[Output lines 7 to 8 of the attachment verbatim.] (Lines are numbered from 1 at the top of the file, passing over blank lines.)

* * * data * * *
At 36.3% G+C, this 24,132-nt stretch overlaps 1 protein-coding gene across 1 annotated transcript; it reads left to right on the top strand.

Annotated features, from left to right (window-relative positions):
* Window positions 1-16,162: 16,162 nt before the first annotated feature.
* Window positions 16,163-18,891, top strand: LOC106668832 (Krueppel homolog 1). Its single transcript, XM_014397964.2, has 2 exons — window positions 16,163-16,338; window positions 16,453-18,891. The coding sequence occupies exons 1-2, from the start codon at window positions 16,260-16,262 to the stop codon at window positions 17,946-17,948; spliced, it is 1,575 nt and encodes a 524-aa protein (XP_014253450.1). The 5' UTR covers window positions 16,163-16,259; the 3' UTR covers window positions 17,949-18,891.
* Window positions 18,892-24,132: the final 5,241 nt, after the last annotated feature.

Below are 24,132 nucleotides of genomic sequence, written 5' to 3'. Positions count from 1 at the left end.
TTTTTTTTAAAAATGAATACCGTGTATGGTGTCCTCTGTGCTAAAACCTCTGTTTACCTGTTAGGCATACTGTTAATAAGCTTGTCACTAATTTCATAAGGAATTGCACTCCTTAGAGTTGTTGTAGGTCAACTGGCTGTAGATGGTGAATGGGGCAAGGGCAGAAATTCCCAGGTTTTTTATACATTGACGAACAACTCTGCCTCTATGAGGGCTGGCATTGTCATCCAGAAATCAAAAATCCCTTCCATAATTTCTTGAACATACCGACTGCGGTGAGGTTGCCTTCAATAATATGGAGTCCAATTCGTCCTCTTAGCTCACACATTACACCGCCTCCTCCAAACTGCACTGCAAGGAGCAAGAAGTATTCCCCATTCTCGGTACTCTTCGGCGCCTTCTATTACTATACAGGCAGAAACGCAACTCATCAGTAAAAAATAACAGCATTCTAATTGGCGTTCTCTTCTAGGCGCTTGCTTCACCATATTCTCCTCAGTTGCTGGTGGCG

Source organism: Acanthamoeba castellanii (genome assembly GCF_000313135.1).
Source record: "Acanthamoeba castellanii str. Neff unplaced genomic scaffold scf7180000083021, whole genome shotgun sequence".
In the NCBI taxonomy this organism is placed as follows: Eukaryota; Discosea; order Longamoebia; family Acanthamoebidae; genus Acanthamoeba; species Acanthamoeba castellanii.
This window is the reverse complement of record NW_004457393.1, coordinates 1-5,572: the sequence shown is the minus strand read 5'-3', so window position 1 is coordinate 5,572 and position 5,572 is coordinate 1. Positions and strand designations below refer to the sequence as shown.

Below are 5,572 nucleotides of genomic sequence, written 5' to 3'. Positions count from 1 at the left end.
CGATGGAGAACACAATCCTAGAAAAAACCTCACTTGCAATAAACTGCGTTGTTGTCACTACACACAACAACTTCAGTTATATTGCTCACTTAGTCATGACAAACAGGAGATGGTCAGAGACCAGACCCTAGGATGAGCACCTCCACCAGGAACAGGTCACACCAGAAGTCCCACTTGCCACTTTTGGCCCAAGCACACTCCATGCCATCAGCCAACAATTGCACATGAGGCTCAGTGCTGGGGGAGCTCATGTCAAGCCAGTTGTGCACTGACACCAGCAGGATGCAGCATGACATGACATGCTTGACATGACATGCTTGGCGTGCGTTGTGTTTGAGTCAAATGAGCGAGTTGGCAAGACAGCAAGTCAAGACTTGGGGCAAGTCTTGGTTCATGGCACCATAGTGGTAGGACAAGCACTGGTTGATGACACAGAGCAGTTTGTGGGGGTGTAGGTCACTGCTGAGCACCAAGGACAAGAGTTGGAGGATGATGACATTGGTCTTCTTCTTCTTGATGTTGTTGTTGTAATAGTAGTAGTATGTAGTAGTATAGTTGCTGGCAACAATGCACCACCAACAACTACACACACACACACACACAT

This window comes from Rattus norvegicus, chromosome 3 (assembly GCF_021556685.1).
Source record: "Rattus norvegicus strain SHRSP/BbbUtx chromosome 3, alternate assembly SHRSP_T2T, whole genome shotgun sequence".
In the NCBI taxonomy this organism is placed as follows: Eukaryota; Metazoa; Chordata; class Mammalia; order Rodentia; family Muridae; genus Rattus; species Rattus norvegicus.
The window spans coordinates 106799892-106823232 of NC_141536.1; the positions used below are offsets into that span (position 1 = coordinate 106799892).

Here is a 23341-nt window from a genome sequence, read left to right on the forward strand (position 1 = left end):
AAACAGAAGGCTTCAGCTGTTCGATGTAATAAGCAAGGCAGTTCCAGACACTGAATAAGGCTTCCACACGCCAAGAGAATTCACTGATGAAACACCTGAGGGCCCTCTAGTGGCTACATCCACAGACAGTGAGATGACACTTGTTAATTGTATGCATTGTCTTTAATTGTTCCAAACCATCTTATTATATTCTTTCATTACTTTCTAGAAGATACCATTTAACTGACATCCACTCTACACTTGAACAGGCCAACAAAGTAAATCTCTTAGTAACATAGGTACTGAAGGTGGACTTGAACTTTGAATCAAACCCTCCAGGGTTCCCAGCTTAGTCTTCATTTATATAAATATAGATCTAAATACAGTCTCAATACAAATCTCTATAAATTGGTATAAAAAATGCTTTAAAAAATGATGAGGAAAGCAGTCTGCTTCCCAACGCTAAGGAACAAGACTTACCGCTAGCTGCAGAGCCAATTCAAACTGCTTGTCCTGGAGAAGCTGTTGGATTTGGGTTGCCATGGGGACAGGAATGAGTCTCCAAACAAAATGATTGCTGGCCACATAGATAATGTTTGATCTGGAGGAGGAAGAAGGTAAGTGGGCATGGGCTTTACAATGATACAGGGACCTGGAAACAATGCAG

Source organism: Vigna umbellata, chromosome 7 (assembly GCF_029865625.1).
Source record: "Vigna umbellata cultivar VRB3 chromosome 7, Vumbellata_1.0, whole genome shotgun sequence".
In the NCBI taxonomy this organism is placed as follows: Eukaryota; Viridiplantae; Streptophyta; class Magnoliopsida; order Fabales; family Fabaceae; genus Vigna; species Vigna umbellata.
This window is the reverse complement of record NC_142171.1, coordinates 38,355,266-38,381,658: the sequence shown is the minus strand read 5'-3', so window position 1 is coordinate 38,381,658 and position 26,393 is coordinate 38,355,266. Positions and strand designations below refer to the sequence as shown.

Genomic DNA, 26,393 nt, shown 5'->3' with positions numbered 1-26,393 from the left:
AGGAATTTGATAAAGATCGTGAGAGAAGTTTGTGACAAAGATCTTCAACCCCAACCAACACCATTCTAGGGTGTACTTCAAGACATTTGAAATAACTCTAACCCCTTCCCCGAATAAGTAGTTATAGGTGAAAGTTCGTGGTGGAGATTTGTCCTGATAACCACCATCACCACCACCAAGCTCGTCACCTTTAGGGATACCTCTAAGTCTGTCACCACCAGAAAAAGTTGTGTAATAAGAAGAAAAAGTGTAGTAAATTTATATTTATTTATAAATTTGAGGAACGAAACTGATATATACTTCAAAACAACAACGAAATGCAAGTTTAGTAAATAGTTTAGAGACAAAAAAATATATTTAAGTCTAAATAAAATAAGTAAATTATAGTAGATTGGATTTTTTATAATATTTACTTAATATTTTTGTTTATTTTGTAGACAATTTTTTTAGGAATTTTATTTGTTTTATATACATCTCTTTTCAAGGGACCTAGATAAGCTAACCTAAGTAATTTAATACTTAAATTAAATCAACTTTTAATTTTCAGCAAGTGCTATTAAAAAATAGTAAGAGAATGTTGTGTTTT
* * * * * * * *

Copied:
TTTTTTTTAAAAATGAATACCGTGTATGGTGTCCTCTGTGCTAAAACCTCTGTTTACCTGTTAGGCATACTGTTAATAAGCTTGTCACTAATTTCATAAGGAATTGCACTCCTTAGAGTTGTTGTAGGTCAACTGGCTGTAGATGGTGAATGGGGCAAGGGCAGAAATTCCCAGGTTTTTTATACATTGACGAACAACTCTGCCTCTATGAGGGCTGGCATTGTCATCCAGAAATCAAAAATCCCTTCCATAATTTCTTGAACATACCGACTGCGGTGAGGTTGCCTTCAATAATATGGAGTCCAATTCGTCCTCTTAGCTCACACATTACACCGCCTCCTCCAAACTGCACTGCAAGGAGCAAGAAGTATTCCCCATTCTCGGTACTCTTCGGCGCCTTCTATTACTATACAGGCAGAAACGCAACTCATCAGTAAAAAATAACAGCATTCTAATTGGCGTTCTCTTCTAGGCGCTTGCTTCACCATATTCTCCTCAGTTGCTGGTGGCG

Source organism: Acanthamoeba castellanii (genome assembly GCF_000313135.1).